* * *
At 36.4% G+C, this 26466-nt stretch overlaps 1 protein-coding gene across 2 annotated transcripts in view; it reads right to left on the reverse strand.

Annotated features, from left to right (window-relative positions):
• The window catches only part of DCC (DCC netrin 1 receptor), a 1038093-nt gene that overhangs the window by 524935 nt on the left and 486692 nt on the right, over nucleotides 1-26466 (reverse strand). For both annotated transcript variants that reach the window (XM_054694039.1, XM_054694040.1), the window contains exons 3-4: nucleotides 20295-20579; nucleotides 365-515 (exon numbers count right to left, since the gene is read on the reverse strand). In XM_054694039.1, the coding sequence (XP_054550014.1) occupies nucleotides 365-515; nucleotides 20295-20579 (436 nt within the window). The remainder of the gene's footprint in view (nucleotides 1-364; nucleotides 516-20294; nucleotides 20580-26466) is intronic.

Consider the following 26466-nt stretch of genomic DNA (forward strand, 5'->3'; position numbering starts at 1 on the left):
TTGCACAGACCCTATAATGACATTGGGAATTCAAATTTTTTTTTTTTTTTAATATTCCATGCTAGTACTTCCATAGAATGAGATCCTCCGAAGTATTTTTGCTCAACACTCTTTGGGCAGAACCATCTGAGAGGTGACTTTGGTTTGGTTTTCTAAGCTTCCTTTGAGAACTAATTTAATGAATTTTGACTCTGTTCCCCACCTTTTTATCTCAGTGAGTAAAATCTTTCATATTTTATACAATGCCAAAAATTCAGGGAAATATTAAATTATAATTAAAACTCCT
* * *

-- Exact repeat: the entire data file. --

At 36.4% G+C, this 26466-nt stretch overlaps 1 protein-coding gene across 2 annotated transcripts in view; it reads right to left on the reverse strand.

Annotated features, from left to right (window-relative positions):
• The window catches only part of DCC (DCC netrin 1 receptor), a 1038093-nt gene that overhangs the window by 524935 nt on the left and 486692 nt on the right, over nucleotides 1-26466 (reverse strand). For both annotated transcript variants that reach the window (XM_054694039.1, XM_054694040.1), the window contains exons 3-4: nucleotides 20295-20579; nucleotides 365-515 (exon numbers count right to left, since the gene is read on the reverse strand). In XM_054694039.1, the coding sequence (XP_054550014.1) occupies nucleotides 365-515; nucleotides 20295-20579 (436 nt within the window). The remainder of the gene's footprint in view (nucleotides 1-364; nucleotides 516-20294; nucleotides 20580-26466) is intronic.

Consider the following 26466-nt stretch of genomic DNA (forward strand, 5'->3'; position numbering starts at 1 on the left):
TTGCACAGACCCTATAATGACATTGGGAATTCAAATTTTTTTTTTTTTTTAATATTCCATGCTAGTACTTCCATAGAATGAGATCCTCCGAAGTATTTTTGCTCAACACTCTTTGGGCAGAACCATCTGAGAGGTGACTTTGGTTTGGTTTTCTAAGCTTCCTTTGAGAACTAATTTAATGAATTTTGACTCTGTTCCCCACCTTTTTATCTCAGTGAGTAAAATCTTTCATATTTTATACAATGCCAAAAATTCAGGGAAATATTAAATTATAATTAAAACTCCT